3 Tjukurpa is the foundation of Anangu life and society. It has many complex but complementary meanings and refers to the creation period when ancestral beings created the world as we now know it but also refers to the present and future. It encompasses religion, law and moral systems, it defines the relationship between people, plants, animals and the physical features of the land, how these relationships came to be, what they mean and how they must be maintained.

4 Photos are not permitted at the Uluru-Kata Tjuta Cultural Centre.

Architect Victoria 38—39

Should architects care about context?

‘Always design a thing by considering its next larger context – a chair in a room, a room in a house, a house in an environment, an environment in a city plan.’

A sensitive response to context is a common aspiration for new buildings and places. It is an important part of good design and has even found its way into our planning schemes – unfortunately as an imprecise requirement to respond to neighbourhood character. While this has become a familiar concept in the design narrative of a project, architecture that is of its place is often more elusive, especially in fast changing places such as regional growth cities and renewal precincts. This issue is one of the most frequently discussed on projects seen through the Office of the Victorian Government Architect (OVGA) Design Review Panel.

A site’s context is a rich and complex cocktail of the history, natural, social and built physical features. It is important to understand what is unique about a place and what the component parts are in order to respond to it. An understanding of local morphology needs excellent

analysis with intellectual rigour. This analysis looks different when performed at different scales, considering the features at site, street, precinct or city level.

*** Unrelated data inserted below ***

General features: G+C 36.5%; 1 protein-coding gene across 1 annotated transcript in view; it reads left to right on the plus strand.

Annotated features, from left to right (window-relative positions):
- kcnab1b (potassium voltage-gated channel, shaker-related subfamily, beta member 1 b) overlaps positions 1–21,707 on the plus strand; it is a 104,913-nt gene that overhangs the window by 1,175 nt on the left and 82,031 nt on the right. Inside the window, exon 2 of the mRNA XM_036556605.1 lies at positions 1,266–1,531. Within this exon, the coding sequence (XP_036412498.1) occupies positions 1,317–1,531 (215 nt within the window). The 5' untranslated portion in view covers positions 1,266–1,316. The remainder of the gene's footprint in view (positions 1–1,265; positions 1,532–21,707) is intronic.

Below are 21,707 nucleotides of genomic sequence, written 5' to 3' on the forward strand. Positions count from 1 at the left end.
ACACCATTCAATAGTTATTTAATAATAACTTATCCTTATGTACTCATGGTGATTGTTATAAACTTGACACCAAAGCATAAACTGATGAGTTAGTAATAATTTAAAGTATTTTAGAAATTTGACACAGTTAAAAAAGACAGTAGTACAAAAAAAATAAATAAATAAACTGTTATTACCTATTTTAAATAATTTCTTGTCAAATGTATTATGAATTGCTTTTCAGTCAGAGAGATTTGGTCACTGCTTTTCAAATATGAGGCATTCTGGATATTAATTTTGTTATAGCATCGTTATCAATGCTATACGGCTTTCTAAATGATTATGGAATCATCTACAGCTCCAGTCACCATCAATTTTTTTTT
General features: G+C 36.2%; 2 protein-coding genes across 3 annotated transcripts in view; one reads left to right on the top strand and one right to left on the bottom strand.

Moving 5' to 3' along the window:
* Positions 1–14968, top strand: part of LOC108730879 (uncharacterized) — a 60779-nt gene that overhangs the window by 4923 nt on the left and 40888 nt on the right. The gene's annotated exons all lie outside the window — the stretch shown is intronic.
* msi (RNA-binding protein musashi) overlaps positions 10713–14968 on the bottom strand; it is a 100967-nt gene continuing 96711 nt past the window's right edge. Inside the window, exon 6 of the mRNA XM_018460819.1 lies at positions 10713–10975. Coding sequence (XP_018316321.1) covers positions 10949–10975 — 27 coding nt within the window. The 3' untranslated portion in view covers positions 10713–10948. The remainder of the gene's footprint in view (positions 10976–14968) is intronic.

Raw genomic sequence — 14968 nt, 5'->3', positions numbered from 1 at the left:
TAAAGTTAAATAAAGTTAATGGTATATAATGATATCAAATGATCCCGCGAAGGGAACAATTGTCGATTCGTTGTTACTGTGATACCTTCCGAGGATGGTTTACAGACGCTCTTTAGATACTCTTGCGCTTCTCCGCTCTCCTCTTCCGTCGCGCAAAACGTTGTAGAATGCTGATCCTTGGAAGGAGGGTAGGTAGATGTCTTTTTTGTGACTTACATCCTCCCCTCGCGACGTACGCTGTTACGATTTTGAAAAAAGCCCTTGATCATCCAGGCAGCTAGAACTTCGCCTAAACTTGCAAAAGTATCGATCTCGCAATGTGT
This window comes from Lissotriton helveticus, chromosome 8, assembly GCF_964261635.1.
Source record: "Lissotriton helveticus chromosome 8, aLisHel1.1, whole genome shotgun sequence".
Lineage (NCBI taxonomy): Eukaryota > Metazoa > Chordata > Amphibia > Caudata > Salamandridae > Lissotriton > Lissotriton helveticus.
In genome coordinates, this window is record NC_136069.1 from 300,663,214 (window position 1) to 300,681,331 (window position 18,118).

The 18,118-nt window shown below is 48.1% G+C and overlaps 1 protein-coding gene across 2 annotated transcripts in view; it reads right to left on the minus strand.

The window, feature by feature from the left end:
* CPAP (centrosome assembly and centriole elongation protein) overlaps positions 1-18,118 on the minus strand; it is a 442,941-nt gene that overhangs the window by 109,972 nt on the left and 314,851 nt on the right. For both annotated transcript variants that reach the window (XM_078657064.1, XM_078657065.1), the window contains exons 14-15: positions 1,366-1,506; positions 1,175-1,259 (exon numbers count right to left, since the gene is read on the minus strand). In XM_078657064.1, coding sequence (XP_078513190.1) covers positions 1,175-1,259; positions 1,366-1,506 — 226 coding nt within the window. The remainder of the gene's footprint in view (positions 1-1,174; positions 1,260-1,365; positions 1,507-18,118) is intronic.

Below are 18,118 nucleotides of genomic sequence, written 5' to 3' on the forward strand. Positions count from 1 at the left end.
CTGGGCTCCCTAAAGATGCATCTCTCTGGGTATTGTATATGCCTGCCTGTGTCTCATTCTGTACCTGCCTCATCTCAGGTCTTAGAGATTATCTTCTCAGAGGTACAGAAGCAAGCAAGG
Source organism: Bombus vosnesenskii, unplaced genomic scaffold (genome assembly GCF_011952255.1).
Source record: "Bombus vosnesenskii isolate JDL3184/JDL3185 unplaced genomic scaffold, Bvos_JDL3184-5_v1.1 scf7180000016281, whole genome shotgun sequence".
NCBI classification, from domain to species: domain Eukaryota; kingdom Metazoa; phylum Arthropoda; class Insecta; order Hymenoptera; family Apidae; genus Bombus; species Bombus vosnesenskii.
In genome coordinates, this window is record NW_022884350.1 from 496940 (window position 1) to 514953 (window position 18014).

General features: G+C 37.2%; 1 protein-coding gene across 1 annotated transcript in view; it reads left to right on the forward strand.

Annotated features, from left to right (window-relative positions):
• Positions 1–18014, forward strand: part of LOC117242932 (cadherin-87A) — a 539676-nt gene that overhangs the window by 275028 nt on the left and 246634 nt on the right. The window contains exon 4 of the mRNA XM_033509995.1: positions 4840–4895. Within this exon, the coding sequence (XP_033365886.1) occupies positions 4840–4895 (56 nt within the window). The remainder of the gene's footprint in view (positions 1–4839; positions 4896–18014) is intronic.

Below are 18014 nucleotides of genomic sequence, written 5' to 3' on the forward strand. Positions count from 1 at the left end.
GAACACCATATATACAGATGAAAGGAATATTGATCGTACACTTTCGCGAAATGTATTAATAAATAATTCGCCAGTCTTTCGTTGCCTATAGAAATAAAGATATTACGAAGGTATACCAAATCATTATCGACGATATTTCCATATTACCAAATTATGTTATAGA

Understanding of place and context also has various historical and cultural overlays, and we increasingly recognise the deep connections between Aboriginal Nations, land and place.

Character can be misunderstood as static, particularly in established suburbs. Architecture that is of its place can successfully respond, but also reshape, with subtle or overt references to what is there, while embracing the new. Effective city shaping is dependent on the strength of this iterative and organic contextual response.

Tangible links to context provide a point of reference that give a nod to local history, dominant materials, city layout, land features or community characteristics. They anchor the public interfaces and communicate that where you are is distinctive, and that the new buildings and places respectfully connect to the features of that place.

Some buildings create their own context, standing out as identifiable objects or claiming a civic

role. There is a role for buildings that contrast completely to the surrounds to draw attention to a building’s special function, civic role or position within the city. Context-breakers often aspire to the Bilbao effect, where an existing (assumed low) status locale might be transformed through the artistic and architectural ambition of a cultural icon. However, true opportunities for contextbreaking are rarer than asserted. The architect’s everyday challenge is to design excellent buildings that are distinctively of their place and that add appropriate legacy to their context.